The Catholic Church is absolutely committed to a realistic and straightforward understanding of the bodily presence of Jesus in the Eucharist (see DS 1636–42/874–77, 1651–58/883–90; S.t., 3, q. 73, a. 1, ad 3; q. 75, a. 1; q. 78, a. 1). It will not do to say that the difference between the Eucharist and the other sacraments is one of degree only, on the ground that the “complete humanity of Christ, glorified body as well as soul, is active in all the sacraments.”26 Jesus in glory is active—his actions are visible to us—in all the sacraments. But his own human self is bodily present in the Eucharist in a unique way (see SC 7).
Expounding the traditional teaching on the Eucharist—a tradition he says he personally received from Jesus (see 1 Cor 11.23)—St. Paul makes clear the realism of the Lord’s bodily presence in this sacrament by pointing out the implications if one receives Jesus unworthily: “Whoever, therefore, eats the bread or drinks the cup of the Lord in an unworthy manner will be guilty of profaning the body and blood of the Lord. Let a man examine himself, and so eat of the bread and drink of the cup. For any one who eats and drinks without discerning the body eats and drinks judgment upon himself” (1 Cor 11.27–29). Just as unloving intercourse in marriage does not promote mutual self-giving, so the unworthy reception of Communion does not nourish the soul to eternal life. In both cases, one ought to realize what one is doing and respect the sacred reality of flesh.
The theology of “transfinalization” or “transignification” was a product of the development of understanding of the sacraments as revelatory signs and as actions. Much in this approach was excellent. However, it failed insofar as it presupposed body-self dualism and took inadequate account of the realism of Jesus’ bodily presence in the Eucharist.27
One often encounters false statements such as the following: “Just as bread exists as bread only in relation to man, so what now is before him stands to him as the Body of Christ because of the new and essential relationship it has with him.”28 Implicit here is a denial of the mysterious but simple truth we believe. A bodily human individual does not stand as such to others because of his or her relationship to them; on the contrary, a bodily human individual stands as such to others because he or she is this bodily person. We must recognize the body of the Lord Jesus, as Paul says. We do not create him by the projection (by faith) of Jesus-bodiliness upon a piece of bread and a cup of wine.
In the Eucharist Jesus is present bodily, not merely “by virtue of the sign and the power of the sacrament but in his proper nature and true substance” (DS 700/355). This eucharistic presence is mysterious, because this being-with-us is unique in all reality (see S.t., 3, q. 75, a. 1, ad 3; a. 4; q. 76, aa. 5–6).
However, there is nothing mysterious about the negative side of the situation (see S.t., 3, q. 75, a. 2). We know exactly what it means to point at anything which is not bread or not wine and say truly: “This is not bread; that is not wine.” In exactly the same sense that one can point at a cup of wine and say truly, “This is not bread,” or point at a piece of bread and say truly, “That is not wine,” one can point at the Bread after the consecration and say truly, “This is not bread,” and to the Cup and say truly, “That is not wine” (see DS 1256/666). For after the consecration, our Lord Jesus himself is present whole and entire, body and blood, soul and divinity, under both species (see DS 1257/667, 1639–40/876; S.t., 3, q. 76, aa. 1–2).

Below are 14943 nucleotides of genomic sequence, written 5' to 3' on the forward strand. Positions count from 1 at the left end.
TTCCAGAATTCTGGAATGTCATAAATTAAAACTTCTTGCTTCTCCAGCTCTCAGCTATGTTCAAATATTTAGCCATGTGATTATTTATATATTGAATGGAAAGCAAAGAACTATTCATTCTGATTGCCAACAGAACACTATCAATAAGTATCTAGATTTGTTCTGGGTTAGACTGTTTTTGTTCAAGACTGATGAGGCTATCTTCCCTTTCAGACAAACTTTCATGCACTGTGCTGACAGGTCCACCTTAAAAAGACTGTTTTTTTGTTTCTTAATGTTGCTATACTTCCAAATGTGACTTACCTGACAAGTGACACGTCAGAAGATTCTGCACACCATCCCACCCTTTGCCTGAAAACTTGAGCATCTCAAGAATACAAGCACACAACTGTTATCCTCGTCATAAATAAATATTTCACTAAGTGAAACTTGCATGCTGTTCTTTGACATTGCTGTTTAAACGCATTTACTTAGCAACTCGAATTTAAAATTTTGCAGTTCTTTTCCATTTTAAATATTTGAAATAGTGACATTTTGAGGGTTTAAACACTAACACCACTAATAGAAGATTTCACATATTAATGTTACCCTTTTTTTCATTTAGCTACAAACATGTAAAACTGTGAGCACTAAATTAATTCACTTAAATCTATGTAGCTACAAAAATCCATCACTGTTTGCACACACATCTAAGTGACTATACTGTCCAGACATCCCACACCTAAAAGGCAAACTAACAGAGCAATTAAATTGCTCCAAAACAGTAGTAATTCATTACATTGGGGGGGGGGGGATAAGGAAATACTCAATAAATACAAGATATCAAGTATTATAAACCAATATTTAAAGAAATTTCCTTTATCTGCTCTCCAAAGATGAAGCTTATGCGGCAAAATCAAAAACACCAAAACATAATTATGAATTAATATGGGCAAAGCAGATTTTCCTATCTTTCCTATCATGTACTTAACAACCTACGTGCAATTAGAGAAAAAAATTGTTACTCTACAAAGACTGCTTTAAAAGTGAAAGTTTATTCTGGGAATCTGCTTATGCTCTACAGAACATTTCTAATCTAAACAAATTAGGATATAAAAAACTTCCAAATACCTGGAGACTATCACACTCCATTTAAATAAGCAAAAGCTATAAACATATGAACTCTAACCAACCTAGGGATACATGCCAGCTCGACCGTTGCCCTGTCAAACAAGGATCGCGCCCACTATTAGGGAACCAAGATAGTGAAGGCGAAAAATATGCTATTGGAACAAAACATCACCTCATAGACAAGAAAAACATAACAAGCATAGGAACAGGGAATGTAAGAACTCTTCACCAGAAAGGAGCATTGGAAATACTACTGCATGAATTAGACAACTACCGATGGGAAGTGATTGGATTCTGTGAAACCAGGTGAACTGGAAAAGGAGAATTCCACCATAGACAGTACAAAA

The whole substance—that is, the reality—of the bread is changed into the substance of Jesus’ body, and the whole substance of the wine is changed into the substance of his blood, but since he now dies no more, body and blood are not separated from each other or from his human self and divinity (see DS 1642/877, 1652/884; S.t., 3, q. 75, aa. 2, 4, 6, 8; q. 76, a. 2). It follows that we ought to worship the Eucharist, although the sacrament was instituted that we might receive Communion (see DS 1654/886, 1656/888).
Speculative theologians sometimes get into difficulties about this mystery by trying to understand it in categories other than those uniquely proper to it. But in the case of the Eucharist, just as seeing is not believing, so metaphysics is not believing. Believing is believing, and if one’s sight or reasoning leads to a different conclusion than that of simple faith, one should conclude that sight and reason are untrustworthy (see S.t., 3, q. 75, a. 1).
Less from professional theologians writing as such than in popular discussions and encounters with nonbelievers, one often receives the challenge: “If the Eucharist is understood realistically, then in receiving it you are engaging in cannibalism.” How should this challenge be answered?
There are diverse reasons why people eat human bodies. In some instances, there is a moral or religious motive for consuming a human body (or some part of it)—for example, to share in the person’s virtuous characteristics, or to keep the dead individual from reverting back into the dust from which he or she came. When such cannibalism is considered, one can see that the underlying motive is by no means repulsive; the trouble is that the method is ineffective. One does not gain courage by eating the dead heart of a noble warrior, nor preserve one’s mother from hades by digesting her dead body.
Essentially, the Eucharist is unlike cannibalism because the Eucharist does what it signifies. The sacramentality of the presence of Jesus makes available at all times and places and to all individuals for eating the one, unique, living Body who is the glorified Incarnate Word. The cannibals eat the dead remains of a person; we eat Jesus alive and glorious, and our eating neither divides nor harms him. Rather, he transforms us by, as it were, inverse digestion.